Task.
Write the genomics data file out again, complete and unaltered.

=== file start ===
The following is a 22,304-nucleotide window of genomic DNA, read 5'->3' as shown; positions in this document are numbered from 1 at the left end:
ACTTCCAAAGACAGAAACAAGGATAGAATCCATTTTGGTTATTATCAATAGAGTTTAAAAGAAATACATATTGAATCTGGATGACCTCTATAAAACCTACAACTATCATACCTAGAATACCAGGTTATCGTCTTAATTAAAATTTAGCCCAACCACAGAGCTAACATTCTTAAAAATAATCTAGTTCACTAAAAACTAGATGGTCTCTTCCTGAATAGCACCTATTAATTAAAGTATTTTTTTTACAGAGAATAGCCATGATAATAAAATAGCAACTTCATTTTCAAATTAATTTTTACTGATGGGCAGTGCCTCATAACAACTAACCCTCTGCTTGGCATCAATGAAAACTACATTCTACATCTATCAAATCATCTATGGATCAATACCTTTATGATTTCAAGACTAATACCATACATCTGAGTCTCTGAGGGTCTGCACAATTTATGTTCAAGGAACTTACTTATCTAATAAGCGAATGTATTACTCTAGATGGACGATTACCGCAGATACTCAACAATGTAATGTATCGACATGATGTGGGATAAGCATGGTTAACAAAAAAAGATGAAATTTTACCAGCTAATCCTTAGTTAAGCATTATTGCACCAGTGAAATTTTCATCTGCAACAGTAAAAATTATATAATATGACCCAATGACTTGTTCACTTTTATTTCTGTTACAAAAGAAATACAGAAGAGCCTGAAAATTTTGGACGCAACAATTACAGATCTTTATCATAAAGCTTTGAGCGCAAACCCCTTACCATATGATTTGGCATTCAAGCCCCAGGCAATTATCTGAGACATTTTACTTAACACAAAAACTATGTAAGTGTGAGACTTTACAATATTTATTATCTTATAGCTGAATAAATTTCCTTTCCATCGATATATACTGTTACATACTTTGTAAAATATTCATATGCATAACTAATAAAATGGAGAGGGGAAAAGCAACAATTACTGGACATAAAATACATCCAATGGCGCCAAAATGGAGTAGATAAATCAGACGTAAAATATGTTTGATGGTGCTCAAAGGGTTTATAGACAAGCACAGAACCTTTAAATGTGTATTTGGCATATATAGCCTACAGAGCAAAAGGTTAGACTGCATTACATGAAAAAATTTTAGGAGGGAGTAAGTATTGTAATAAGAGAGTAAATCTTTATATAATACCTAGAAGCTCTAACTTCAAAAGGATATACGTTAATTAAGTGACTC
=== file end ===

The following is a 22,304-nucleotide window of genomic DNA, read 5'->3' as shown; positions in this document are numbered from 1 at the left end:
ACTTCCAAAGACAGAAACAAGGATAGAATCCATTTTGGTTATTATCAATAGAGTTTAAAAGAAATACATATTGAATCTGGATGACCTCTATAAAACCTACAACTATCATACCTAGAATACCAGGTTATCGTCTTAATTAAAATTTAGCCCAACCACAGAGCTAACATTCTTAAAAATAATCTAGTTCACTAAAAACTAGATGGTCTCTTCCTGAATAGCACCTATTAATTAAAGTATTTTTTTTACAGAGAATAGCCATGATAATAAAATAGCAACTTCATTTTCAAATTAATTTTTACTGATGGGCAGTGCCTCATAACAACTAACCCTCTGCTTGGCATCAATGAAAACTACATTCTACATCTATCAAATCATCTATGGATCAATACCTTTATGATTTCAAGACTAATACCATACATCTGAGTCTCTGAGGGTCTGCACAATTTATGTTCAAGGAACTTACTTATCTAATAAGCGAATGTATTACTCTAGATGGACGATTACCGCAGATACTCAACAATGTAATGTATCGACATGATGTGGGATAAGCATGGTTAACAAAAAAAGATGAAATTTTACCAGCTAATCCTTAGTTAAGCATTATTGCACCAGTGAAATTTTCATCTGCAACAGTAAAAATTATATAATATGACCCAATGACTTGTTCACTTTTATTTCTGTTACAAAAGAAATACAGAAGAGCCTGAAAATTTTGGACGCAACAATTACAGATCTTTATCATAAAGCTTTGAGCGCAAACCCCTTACCATATGATTTGGCATTCAAGCCCCAGGCAATTATCTGAGACATTTTACTTAACACAAAAACTATGTAAGTGTGAGACTTTACAATATTTATTATCTTATAGCTGAATAAATTTCCTTTCCATCGATATATACTGTTACATACTTTGTAAAATATTCATATGCATAACTAATAAAATGGAGAGGGGAAAAGCAACAATTACTGGACATAAAATACATCCAATGGCGCCAAAATGGAGTAGATAAATCAGACGTAAAATATGTTTGATGGTGCTCAAAGGGTTTATAGACAAGCACAGAACCTTTAAATGTGTATTTGGCATATATAGCCTACAGAGCAAAAGGTTAGACTGCATTACATGAAAAAATTTTAGGAGGGAGTAAGTATTGTAATAAGAGAGTAAATCTTTATATAATACCTAGAAGCTCTAACTTCAAAAGGATATACGTTAATTAAGTGACTC